It is telling that my first thought upon waking this morning was the announcement yesterday by the Department for Education that they were not after all going to use the Reception Baseline assessment as the starting point to measure pupils’ progress through primary school.
For reasons I outlined in this blog last year it is no surprise that I welcomed the news along with all the teachers and school leaders I know. Yet on further thought I realise that this whole affair, although it has ended in a victory for common sense, brings the government’s idealogically-based decision to force all schools to become part of privately run Multi-Academy trusts into sharp focus and exposes the major flaw at its heart.
Let me clarify. The reason that the DfE gave in its announcement was that, following a review of the plan (at least they actually did a review) their study concluded that between the three PRIVATELY OWNED (this is important) assessment systems that were eventually sanctioned for schools to choose from, there was not felt to be enough consistency to create a level playing field.
The fact that all three assessment systems offered were privately run is crucial here, and a key insight into the conservative party’s ideology. Now I am not some trendy Tory-bashing leftie, (I even voted for our local Tory MP last time round) nor am I against business (I run one). However the system by which they were chosen was essentially “whichever of you wins enough schools to sign up for your system gets to stay.’
Initially there were several providers offering baseline assessment systems, and those who failed won the votes/custom of sufficient schools had to drop out. We are an education system dealing with children’s hopes and dreams, not a jungle, a talent show or the Big Brother house.
So we were down to three. Officially to ensure consistency. And now we have evidence that leaving it to the market simply doesn’t work. From the DfE’s announcement last night:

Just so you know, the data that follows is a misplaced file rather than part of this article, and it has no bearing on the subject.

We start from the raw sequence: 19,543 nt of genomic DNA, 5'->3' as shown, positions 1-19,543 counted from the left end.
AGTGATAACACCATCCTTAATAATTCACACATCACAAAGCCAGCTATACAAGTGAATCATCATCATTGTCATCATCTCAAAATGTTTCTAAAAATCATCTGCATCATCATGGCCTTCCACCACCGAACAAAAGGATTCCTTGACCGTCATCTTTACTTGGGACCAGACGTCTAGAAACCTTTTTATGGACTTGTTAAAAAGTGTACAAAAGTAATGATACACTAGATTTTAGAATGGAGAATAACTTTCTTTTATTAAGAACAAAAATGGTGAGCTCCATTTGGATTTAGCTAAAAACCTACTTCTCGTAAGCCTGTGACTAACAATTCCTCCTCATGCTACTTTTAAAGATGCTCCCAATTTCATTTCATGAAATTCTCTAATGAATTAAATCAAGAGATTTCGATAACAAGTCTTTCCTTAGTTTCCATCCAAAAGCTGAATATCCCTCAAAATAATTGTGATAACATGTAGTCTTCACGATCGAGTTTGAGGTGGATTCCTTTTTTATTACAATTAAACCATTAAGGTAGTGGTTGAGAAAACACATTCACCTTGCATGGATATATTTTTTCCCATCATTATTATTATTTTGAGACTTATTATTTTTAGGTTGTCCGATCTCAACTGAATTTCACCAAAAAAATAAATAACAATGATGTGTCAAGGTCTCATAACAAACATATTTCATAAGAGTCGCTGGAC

Inappropriate and unfair to schools. Not children, mind. Schools. Assessment is what we do all day as we listen to and interact with children, and not to be confused with tracking which is what this botched scenario was really about.
So what does this have to do with the forced academisation programme?
As far as I can tell (and I have tried to find out, honestly) there seems to be no evidence whatsoever that forcing schools to become part of Multi-academy-Trusts (MATs) will raise standards, or, crucially, improve the lives of children. And these MATs are run by, you guessed it, private profit-making organisations.
To clarify, I am not against academies, nor am I against MATs. There are good schools and bad schools and schools that are good at some things and bad at others – because they are staffed by humans, wonderful, creative, flawed humans, and we are great sometimes and less so at others. Being an academy changes none of that, so I do not have a problem with that. Schools which are run independently of the state are not guaranteed to be better (some are, some aren’t), but the problem is that with greater diversity comes greater inconsistency – as shown by having even just three tracking systems!
To say that Academies do not have to follow the National Curriculum is good example of the current government’s muddled thinking. Since all children will be assessed on, wait for it, the National Curriculum, this is a ridiculous position to hold. Imagine being told by your driving instructor that “you don’t have to learn three-point turns, but they will be in the driving test”. Guess what?!
So I am hoping against hope, that having shown willingness to admit their mistake on the baseline front (for which, by the way, I think we should always give credit), then let us pray that the decision-makers at the DfE will learn from this mistake, listen to the overwhelming body of expert opinion, and not force schools into academies against their will.
In the end, we all want the same thing. The best possible outcomes for the children in our schools and communities. For some schools, that might be to go down the academy route. For others, it may not. But that is all about leadership – not profitability.